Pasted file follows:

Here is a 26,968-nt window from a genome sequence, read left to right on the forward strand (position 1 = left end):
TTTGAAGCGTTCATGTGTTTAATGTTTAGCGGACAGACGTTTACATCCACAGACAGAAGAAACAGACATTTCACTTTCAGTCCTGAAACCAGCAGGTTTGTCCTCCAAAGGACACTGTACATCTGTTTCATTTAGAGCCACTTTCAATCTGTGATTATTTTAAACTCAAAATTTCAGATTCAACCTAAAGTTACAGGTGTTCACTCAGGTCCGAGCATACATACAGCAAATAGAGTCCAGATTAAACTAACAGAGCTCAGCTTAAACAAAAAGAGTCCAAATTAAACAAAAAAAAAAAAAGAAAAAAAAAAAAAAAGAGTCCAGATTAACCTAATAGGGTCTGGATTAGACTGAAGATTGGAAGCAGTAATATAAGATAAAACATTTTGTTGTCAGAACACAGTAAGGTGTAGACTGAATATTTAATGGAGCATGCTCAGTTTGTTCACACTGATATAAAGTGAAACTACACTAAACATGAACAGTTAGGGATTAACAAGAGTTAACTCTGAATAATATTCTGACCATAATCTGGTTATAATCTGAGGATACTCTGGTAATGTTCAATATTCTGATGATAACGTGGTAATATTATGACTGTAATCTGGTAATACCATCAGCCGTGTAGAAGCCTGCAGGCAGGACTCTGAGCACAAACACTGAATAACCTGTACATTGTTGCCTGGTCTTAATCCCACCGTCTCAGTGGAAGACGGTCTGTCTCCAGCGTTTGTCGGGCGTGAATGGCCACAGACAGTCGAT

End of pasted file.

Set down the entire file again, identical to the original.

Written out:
Here is a 26,968-nt window from a genome sequence, read left to right on the forward strand (position 1 = left end):
TTTGAAGCGTTCATGTGTTTAATGTTTAGCGGACAGACGTTTACATCCACAGACAGAAGAAACAGACATTTCACTTTCAGTCCTGAAACCAGCAGGTTTGTCCTCCAAAGGACACTGTACATCTGTTTCATTTAGAGCCACTTTCAATCTGTGATTATTTTAAACTCAAAATTTCAGATTCAACCTAAAGTTACAGGTGTTCACTCAGGTCCGAGCATACATACAGCAAATAGAGTCCAGATTAAACTAACAGAGCTCAGCTTAAACAAAAAGAGTCCAAATTAAACAAAAAAAAAAAAAGAAAAAAAAAAAAAAAGAGTCCAGATTAACCTAATAGGGTCTGGATTAGACTGAAGATTGGAAGCAGTAATATAAGATAAAACATTTTGTTGTCAGAACACAGTAAGGTGTAGACTGAATATTTAATGGAGCATGCTCAGTTTGTTCACACTGATATAAAGTGAAACTACACTAAACATGAACAGTTAGGGATTAACAAGAGTTAACTCTGAATAATATTCTGACCATAATCTGGTTATAATCTGAGGATACTCTGGTAATGTTCAATATTCTGATGATAACGTGGTAATATTATGACTGTAATCTGGTAATACCATCAGCCGTGTAGAAGCCTGCAGGCAGGACTCTGAGCACAAACACTGAATAACCTGTACATTGTTGCCTGGTCTTAATCCCACCGTCTCAGTGGAAGACGGTCTGTCTCCAGCGTTTGTCGGGCGTGAATGGCCACAGACAGTCGAT